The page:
You would ask “Why?” Well, if you search for “restaurant” (not case-sensitive) only on the backend you would have ~17K matches in ~400 files

Yes, we were estimating that huge change to a system!

Just think about fixing a merge conflict in files with renamed names…

We knew we had to think of something else and maybe not the elegant (or not elegant at all).

The solution

Half a day of brainstorming and a dozen cups of coffee later, one of my colleagues rose up and said:

The problem is “renaming”, isn’t it? Why don’t we just rename!? Let’s instead think of the problem as “You need to rename variable X to Y in N files”.

And that was absolutely genius!

brain-expand-gif

Here is the plan that we decided to follow:

  • Rename classes, variables, strings, etc. in the code:
    • restaurant -> place
    • Restaurant -> Place
    • RESTAURANT -> PLACE
  • Rename all files and directories following the same pattern
  • Squash all migrations
  • Dump the database data into a JSON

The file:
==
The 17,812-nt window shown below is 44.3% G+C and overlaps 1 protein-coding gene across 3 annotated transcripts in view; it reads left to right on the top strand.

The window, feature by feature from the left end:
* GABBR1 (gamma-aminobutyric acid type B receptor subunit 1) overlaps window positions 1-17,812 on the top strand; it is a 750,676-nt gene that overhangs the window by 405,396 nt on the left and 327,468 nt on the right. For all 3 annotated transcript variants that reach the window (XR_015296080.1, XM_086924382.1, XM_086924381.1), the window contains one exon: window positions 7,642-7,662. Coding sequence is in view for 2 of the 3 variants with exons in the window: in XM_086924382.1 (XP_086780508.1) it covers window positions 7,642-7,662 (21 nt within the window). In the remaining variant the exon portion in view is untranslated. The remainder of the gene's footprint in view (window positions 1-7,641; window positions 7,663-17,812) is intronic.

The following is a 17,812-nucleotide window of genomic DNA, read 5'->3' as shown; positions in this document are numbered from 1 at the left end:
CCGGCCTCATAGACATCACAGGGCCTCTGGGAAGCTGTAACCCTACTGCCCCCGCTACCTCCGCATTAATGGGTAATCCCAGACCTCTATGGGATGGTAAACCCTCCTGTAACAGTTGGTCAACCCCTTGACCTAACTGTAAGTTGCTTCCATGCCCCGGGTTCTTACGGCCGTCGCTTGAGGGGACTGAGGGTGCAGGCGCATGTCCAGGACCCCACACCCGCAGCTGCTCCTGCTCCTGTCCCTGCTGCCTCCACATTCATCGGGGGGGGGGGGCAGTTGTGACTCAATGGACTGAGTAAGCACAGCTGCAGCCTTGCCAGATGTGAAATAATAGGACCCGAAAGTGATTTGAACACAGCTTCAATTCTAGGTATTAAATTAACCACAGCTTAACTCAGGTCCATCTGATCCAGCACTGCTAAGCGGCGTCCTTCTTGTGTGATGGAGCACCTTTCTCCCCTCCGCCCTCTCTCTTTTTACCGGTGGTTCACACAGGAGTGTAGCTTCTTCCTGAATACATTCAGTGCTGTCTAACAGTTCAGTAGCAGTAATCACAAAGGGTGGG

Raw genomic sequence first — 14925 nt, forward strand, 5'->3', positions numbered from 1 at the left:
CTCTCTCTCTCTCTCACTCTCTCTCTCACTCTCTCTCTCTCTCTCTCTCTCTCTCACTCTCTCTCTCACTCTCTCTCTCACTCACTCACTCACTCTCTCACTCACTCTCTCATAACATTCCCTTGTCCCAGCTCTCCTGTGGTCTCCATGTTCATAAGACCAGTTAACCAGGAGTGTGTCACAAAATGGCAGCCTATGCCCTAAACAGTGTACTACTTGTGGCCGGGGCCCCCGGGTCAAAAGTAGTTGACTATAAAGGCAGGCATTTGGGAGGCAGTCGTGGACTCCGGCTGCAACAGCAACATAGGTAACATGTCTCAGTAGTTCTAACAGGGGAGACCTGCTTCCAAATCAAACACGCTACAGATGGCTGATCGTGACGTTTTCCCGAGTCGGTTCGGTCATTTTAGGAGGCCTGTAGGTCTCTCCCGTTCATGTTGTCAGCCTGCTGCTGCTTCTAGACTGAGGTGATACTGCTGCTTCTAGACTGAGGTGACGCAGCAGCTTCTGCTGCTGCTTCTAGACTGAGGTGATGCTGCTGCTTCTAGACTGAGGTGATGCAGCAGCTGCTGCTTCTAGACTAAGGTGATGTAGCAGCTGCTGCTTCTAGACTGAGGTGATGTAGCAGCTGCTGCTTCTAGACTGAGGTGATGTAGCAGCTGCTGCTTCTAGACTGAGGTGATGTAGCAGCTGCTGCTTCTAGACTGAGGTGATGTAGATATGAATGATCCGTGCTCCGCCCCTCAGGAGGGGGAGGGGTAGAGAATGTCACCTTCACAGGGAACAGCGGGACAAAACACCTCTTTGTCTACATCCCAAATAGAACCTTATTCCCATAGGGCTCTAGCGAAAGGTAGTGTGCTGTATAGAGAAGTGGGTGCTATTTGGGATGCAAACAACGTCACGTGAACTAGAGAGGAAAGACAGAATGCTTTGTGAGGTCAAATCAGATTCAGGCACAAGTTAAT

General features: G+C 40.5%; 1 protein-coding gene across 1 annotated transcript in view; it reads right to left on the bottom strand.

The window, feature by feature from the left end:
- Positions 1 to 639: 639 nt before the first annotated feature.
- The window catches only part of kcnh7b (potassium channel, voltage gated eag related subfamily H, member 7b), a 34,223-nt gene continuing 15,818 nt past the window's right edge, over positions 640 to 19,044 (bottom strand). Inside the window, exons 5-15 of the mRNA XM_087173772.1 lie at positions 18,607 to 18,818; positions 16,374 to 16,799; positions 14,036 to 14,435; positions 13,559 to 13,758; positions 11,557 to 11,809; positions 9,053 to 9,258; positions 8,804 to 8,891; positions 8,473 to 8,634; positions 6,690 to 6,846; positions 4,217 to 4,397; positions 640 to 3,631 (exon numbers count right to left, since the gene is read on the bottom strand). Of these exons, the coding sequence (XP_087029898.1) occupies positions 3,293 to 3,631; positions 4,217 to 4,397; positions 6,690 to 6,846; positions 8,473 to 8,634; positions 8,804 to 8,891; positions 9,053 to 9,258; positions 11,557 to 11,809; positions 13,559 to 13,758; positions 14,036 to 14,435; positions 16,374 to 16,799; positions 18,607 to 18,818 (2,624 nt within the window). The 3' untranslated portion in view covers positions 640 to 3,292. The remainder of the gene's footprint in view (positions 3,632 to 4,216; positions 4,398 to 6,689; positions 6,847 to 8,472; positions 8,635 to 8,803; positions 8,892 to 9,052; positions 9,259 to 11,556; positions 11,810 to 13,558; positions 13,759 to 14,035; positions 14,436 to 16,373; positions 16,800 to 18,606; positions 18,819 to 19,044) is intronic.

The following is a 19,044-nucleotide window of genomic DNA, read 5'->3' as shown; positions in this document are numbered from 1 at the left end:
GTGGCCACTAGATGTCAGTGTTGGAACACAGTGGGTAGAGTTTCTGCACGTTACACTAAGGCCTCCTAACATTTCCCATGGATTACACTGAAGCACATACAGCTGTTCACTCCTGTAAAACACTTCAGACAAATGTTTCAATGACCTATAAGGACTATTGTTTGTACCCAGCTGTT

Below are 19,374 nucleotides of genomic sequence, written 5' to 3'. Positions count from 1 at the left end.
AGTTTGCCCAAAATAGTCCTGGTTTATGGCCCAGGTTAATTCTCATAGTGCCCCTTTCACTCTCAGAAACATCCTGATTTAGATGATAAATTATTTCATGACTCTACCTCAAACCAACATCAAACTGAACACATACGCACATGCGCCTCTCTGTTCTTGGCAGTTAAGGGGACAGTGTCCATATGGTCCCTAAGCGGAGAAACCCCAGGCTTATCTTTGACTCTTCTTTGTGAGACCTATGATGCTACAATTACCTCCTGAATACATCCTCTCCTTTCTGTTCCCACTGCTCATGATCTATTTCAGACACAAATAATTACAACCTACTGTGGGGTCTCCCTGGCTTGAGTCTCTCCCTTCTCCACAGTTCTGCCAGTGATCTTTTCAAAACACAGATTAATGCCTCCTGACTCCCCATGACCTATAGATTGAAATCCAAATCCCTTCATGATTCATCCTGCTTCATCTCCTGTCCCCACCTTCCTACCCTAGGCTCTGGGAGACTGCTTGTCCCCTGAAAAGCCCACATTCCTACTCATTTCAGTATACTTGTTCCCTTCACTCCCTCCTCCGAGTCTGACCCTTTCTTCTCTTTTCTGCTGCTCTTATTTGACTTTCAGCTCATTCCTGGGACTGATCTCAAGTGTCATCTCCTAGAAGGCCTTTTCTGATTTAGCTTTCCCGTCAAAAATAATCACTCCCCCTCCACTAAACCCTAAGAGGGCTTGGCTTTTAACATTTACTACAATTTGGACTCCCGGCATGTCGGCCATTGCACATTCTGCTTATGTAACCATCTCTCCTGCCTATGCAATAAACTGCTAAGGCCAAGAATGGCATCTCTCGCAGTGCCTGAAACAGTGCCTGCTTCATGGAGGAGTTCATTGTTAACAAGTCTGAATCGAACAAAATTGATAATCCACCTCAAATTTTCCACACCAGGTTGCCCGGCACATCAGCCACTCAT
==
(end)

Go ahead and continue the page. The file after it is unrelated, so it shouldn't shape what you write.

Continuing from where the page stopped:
• Rename all “restaurant” to “place” in the JSON file following the same pattern
  • Populate the new migrations in the database
  • Load the renamed JSON file in the database

This plan looked really dead-simple and would fulfill all of the ultimatums we had so we decided to stick to it.

The execution

Here, I’ll list you everything I used to execute the plan from above.

NOTA BENE

Renaming code

Create a new branch:

git checkout -b rename-restaurant-to-place

Open you text editor or use find and rename all “restaurant” words with “place”.

I’m using Sublime  for a text editor. You can use ctrl+shift+f to find and replace.

NOTE: Do it case-sensitive!

Case-sensitive find-replace in Sublime Text

You need to do the same thing for “Restaurant” & “RESTAURANT”.

When you click on Replace you will be prompted if you sure that you want to replace all these words:

Sublime replace alert

Click on Replace again and all of these 377 files will be loaded in your editor. Now you need to save all of these files.